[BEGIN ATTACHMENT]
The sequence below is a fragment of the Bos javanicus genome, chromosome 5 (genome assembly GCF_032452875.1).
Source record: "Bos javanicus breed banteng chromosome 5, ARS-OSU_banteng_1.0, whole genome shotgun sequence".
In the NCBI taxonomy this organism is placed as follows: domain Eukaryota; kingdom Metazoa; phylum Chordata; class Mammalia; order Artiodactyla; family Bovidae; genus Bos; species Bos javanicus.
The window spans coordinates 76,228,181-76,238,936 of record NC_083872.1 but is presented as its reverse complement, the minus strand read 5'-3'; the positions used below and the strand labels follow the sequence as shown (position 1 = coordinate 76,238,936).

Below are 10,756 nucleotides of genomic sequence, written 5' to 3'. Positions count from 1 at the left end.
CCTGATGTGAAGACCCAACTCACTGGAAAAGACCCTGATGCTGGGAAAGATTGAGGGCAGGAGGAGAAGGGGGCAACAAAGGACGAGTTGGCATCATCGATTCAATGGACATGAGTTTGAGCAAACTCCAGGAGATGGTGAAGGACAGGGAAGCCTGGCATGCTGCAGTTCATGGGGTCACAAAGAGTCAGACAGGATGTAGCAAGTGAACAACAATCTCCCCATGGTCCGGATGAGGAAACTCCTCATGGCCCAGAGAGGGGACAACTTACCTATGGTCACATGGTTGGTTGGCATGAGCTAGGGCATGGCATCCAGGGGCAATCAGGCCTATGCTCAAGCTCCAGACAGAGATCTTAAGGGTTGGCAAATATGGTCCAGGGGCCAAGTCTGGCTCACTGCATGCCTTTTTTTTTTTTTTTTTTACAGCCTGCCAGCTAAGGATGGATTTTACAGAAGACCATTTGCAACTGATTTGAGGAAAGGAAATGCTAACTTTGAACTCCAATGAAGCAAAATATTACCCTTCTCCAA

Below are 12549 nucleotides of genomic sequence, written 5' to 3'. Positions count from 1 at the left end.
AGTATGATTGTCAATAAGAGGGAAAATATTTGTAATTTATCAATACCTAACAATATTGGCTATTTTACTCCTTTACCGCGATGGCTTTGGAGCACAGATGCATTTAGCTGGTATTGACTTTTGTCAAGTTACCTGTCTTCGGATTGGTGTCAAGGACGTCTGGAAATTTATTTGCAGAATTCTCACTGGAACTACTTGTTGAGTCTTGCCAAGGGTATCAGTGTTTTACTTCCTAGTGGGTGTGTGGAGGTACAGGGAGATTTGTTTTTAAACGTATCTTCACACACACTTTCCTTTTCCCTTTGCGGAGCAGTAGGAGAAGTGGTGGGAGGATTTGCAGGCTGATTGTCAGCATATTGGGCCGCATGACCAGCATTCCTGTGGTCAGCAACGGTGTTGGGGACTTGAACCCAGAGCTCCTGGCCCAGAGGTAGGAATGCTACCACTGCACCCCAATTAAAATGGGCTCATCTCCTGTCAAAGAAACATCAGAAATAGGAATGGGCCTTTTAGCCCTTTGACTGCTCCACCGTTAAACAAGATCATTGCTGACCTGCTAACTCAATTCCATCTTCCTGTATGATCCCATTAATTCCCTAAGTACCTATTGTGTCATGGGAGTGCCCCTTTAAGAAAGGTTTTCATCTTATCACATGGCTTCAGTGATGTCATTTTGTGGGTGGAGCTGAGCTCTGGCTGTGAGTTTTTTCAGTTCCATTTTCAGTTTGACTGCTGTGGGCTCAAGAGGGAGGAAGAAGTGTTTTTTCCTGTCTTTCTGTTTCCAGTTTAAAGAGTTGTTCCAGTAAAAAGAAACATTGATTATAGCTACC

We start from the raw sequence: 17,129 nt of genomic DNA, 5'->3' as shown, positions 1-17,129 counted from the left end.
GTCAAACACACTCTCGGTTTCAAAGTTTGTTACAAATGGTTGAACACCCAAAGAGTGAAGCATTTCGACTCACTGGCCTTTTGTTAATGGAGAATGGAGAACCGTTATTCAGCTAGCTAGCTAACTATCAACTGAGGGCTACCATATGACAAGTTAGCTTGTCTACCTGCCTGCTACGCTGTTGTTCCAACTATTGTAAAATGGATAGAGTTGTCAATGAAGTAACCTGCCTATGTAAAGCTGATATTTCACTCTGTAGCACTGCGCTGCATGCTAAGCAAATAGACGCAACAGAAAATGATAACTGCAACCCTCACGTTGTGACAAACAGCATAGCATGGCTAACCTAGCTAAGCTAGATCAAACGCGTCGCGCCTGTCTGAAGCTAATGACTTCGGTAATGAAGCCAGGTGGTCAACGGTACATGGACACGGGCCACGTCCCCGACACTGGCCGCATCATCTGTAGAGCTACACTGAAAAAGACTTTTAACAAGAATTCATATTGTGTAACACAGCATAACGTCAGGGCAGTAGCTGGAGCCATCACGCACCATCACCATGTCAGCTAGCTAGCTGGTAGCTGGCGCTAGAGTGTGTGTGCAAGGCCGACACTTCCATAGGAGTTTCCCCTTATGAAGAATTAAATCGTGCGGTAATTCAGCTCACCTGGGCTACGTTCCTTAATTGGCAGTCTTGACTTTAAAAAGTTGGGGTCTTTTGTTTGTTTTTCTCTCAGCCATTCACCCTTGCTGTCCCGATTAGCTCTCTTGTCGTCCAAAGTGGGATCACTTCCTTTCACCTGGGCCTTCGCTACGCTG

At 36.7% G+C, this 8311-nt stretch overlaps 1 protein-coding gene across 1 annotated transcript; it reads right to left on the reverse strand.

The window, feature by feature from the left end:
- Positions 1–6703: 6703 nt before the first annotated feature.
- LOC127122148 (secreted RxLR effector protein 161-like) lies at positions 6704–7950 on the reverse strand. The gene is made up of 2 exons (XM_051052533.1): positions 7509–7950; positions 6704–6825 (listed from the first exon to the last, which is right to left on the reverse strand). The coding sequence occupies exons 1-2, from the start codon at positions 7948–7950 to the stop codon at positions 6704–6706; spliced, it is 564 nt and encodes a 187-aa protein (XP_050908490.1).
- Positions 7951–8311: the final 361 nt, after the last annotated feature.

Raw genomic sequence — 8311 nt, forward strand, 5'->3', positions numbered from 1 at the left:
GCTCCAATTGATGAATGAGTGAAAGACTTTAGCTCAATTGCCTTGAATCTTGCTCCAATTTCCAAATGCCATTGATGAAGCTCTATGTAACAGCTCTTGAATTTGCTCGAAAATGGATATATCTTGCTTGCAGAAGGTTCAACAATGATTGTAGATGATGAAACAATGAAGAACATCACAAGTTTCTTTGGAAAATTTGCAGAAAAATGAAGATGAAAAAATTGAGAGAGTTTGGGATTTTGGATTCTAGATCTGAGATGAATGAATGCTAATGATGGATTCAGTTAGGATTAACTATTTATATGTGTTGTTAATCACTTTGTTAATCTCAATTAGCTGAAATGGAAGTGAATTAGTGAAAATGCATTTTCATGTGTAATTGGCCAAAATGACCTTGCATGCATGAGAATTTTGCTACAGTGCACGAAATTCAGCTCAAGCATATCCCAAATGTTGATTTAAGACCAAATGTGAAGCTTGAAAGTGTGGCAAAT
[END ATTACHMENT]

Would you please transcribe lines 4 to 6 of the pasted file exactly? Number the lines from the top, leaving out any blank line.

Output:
The window spans coordinates 76,228,181-76,238,936 of record NC_083872.1 but is presented as its reverse complement, the minus strand read 5'-3'; the positions used below and the strand labels follow the sequence as shown (position 1 = coordinate 76,238,936).

Below are 10,756 nucleotides of genomic sequence, written 5' to 3'. Positions count from 1 at the left end.
CCTGATGTGAAGACCCAACTCACTGGAAAAGACCCTGATGCTGGGAAAGATTGAGGGCAGGAGGAGAAGGGGGCAACAAAGGACGAGTTGGCATCATCGATTCAATGGACATGAGTTTGAGCAAACTCCAGGAGATGGTGAAGGACAGGGAAGCCTGGCATGCTGCAGTTCATGGGGTCACAAAGAGTCAGACAGGATGTAGCAAGTGAACAACAATCTCCCCATGGTCCGGATGAGGAAACTCCTCATGGCCCAGAGAGGGGACAACTTACCTATGGTCACATGGTTGGTTGGCATGAGCTAGGGCATGGCATCCAGGGGCAATCAGGCCTATGCTCAAGCTCCAGACAGAGATCTTAAGGGTTGGCAAATATGGTCCAGGGGCCAAGTCTGGCTCACTGCATGCCTTTTTTTTTTTTTTTTTTACAGCCTGCCAGCTAAGGATGGATTTTACAGAAGACCATTTGCAACTGATTTGAGGAAAGGAAATGCTAACTTTGAACTCCAATGAAGCAAAATATTACCCTTCTCCAA